NERGC2017 Exhibitors Hall

Today’s videos venture into the Exhibit Hall of the 2017 NERGC.

Hearthstone Legacy Productions produces a ton of historical maps. I am sad that I never had a chance to go back and browse some more. –

The General Society of Mayflower Descendants – Are you descended from a Mayflower Ancestor or do you want to find out?  The General Society of Mayflower Ancestors can help! We’ll find out more about the Society, 400th Anniversary, and the Silver Books. –

Publishers of Internet Genealogy Magazine and more, Moorshead Magazine speaks to us about their publications –

Need some German records translated?  SK Translations seems to be the place to go! (Her contact information is within the video itself – as it’s an e-mail address I don’t want her potentially getting hit with a bunch of spam.)


Google Maps

I was just exploring custom Google Maps, and because I have all the time in the world… I have created a map to track our ancestors.  I plan to add their residences, business, burial sites and travels.


To view the progress of the map, keep an eye on our Map Page right here on the web site.

While this is going to be great for tracking exact spots, I am not quite sure how I am going to add information to a generic town – such as ‘Born in Eastham, MA’  My Initial thinking is to just add a marker at the center of town but, this may become a bit messy.  We will see as time goes on.

Do you have any experience with google maps or have made an Ancestry Map of your own?  Leave us a message in the comments or on our Facebook Page with your experiences.

Chelmsford Genealogical Conference and the Canadian Census

Although the week was busy, I still managed to whittle away at a family line and attend the Chelmsford [Massachusetts] Genealogical Society’s Fall Conference.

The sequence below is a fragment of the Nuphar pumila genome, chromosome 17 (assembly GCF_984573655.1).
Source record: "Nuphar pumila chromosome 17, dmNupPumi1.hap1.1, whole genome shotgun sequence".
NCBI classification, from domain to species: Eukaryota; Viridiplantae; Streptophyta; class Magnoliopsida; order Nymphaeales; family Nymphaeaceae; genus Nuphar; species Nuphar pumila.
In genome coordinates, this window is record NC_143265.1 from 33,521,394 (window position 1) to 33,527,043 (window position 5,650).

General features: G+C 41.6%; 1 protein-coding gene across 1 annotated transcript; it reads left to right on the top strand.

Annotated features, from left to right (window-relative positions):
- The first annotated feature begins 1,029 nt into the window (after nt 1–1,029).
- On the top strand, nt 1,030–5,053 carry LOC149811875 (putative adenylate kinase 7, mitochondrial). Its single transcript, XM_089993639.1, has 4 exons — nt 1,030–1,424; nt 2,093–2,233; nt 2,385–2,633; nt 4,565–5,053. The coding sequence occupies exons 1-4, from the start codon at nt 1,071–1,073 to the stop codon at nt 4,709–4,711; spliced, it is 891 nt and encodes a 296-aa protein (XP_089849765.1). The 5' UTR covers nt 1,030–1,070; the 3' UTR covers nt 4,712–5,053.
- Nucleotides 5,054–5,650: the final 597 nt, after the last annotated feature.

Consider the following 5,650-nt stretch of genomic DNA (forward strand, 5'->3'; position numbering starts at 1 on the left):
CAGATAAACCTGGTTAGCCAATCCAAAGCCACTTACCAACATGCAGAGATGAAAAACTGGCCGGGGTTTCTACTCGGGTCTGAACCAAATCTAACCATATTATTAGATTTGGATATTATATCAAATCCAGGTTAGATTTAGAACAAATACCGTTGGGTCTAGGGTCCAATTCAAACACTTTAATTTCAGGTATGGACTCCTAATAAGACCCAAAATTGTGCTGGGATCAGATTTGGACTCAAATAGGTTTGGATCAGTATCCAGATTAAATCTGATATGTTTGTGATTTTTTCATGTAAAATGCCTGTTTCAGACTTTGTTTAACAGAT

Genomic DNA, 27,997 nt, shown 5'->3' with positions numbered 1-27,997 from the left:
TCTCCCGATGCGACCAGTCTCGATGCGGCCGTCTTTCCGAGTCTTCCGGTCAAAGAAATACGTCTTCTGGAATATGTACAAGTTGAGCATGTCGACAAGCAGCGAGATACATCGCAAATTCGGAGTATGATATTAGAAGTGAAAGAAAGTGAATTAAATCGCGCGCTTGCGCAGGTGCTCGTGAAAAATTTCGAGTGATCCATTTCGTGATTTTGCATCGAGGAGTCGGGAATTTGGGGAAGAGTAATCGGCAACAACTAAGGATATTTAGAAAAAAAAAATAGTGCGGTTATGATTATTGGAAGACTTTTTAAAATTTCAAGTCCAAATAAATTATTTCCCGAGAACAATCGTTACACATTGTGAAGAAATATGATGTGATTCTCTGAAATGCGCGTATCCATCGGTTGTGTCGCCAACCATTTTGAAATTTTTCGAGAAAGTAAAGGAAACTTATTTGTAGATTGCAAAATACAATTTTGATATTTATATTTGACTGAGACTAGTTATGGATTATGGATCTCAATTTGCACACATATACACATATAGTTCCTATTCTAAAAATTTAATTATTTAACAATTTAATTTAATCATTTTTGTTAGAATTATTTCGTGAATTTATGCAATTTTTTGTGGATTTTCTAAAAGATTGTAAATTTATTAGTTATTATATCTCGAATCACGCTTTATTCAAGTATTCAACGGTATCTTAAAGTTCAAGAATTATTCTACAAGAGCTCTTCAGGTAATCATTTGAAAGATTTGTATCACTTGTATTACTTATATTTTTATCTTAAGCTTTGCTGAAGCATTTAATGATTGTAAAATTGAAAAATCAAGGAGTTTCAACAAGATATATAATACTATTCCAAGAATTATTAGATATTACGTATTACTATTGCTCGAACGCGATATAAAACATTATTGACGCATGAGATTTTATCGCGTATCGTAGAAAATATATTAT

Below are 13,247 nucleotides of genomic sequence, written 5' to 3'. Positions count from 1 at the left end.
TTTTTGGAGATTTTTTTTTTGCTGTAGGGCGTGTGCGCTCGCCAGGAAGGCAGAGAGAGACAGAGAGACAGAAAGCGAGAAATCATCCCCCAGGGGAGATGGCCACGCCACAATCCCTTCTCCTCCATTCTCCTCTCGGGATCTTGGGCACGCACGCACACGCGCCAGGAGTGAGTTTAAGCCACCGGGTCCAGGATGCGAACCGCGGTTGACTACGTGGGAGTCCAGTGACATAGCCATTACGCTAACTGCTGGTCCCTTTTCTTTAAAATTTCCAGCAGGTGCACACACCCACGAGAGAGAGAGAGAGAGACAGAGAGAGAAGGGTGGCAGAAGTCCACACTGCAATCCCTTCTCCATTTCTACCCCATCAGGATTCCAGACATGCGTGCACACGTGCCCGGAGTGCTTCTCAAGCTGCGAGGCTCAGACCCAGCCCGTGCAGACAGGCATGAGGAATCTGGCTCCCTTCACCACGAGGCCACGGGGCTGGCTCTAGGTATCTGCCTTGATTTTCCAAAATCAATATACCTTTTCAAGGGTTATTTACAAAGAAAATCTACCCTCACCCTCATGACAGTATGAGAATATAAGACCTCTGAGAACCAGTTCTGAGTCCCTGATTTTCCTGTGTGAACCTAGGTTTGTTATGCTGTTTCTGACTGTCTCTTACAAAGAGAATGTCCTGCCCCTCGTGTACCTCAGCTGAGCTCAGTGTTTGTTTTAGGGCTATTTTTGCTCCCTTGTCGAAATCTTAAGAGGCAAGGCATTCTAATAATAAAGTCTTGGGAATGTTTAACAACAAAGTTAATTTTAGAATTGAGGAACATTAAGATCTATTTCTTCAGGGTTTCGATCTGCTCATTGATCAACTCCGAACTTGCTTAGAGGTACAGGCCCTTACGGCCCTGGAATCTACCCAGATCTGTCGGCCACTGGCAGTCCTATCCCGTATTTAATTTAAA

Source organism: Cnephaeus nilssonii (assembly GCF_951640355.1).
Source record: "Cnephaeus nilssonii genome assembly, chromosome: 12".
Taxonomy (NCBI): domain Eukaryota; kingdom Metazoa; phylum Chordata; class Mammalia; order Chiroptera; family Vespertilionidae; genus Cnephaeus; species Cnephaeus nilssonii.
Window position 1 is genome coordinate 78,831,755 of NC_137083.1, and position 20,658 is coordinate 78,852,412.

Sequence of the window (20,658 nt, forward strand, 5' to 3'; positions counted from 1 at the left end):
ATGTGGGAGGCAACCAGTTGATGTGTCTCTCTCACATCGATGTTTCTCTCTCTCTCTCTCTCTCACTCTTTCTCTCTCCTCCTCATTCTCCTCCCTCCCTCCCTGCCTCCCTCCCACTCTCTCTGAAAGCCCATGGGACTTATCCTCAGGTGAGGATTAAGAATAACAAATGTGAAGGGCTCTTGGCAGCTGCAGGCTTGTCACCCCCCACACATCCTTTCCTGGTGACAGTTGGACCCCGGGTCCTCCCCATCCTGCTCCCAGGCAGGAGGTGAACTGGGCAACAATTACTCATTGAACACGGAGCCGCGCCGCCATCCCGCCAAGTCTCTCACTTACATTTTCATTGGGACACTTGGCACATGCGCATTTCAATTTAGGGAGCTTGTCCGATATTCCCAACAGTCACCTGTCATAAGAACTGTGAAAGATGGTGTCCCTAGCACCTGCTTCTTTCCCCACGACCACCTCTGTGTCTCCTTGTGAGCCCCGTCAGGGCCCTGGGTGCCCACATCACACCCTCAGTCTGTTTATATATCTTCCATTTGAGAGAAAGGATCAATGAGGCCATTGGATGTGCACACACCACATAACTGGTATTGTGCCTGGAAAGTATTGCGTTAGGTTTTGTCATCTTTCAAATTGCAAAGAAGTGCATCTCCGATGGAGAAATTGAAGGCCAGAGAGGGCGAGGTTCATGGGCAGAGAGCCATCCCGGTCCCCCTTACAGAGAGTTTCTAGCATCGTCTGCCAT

Early in the week I managed to locate Theadore Marshall – my Father’s – Mother’s – Father – in the Canadian Census records over at the Library and Archives Canada Website [Link]. The main challenge in searching these records was a different spelling of his name – Theadore vs. Theodore.

Searching by Province, District and age however made the finds possible. When possible I like to start with a broad search, then add additional keywords to those found. If you start too narrow, you may miss something such as an alternate spelling or, in the case of the census and ages, someone one year off on their age.

I am guessing at the moment that I may also have found his father in the 1861 census, but this census does not include the family members names. There is only one Peter Marshall in Annapolis, Nova Scotia and the number of household members matches up.

The Conference was quite enjoyable however I was able to attend only the second half.

I arrived just in time for lunch (how fortuitous) which were several different kinds of hearty looking sandwiches and the assorted accouterments. They looked tasty but I did not pre-register for it as I was unsure I was going to be there in the first place. During lunch most milled around the hall, localizing and networking. I officially met two people that I had seen before at the Hudson [NH] Genealogy club.

I also met Jake Fletcher, a Genealogist that specializes in Maritime history and records. We had been introduced earlier in the week via Facebook and we had a quick moment to chat before the last speaker of the day.

Carol McCoy PhD spoke right after lunch. Her talk was entitled ‘Creative Ways to Solve a Genealogy Problem – where to look when they are not in the census or vital records’. It was a rundown of her work with a client and the way that she was able to conclude a persons relationship when the traditional records could not be located.

She spent much time in land records and trying to follow other parts of family to see if she could find anything. She also explored trying to establish the relationships of two other families in the same, but opposite sides of the town in an attempt to develop a connection.

The last speaker was Thomas Toohey and he showed us maps and lots of them. He talked about local atlases, insurance maps, picture maps and land records and many more… Oh, and where to find some of these.

Image courtesy of the University of New Hampshire Library Digital Collections.

He concluded by showing us the migration of his ancestors from Ireland to Scotland, back to Ireland, to Canada and then to the States.

At the end of the day the organizers had many door prizes to raffle off which was great. One table of ladies made out very well. Prizes ranged from donations from Ancestry.Com, books, a personalized engraved slate, and Genealogist on the Go kits which included a flash drive, white gloves, and a gift card to Dunkin Donuts.

I understand that this conference was just an idea back in January and I applaud all those volunteers who put in time to make this ‘Free’ conference such a success.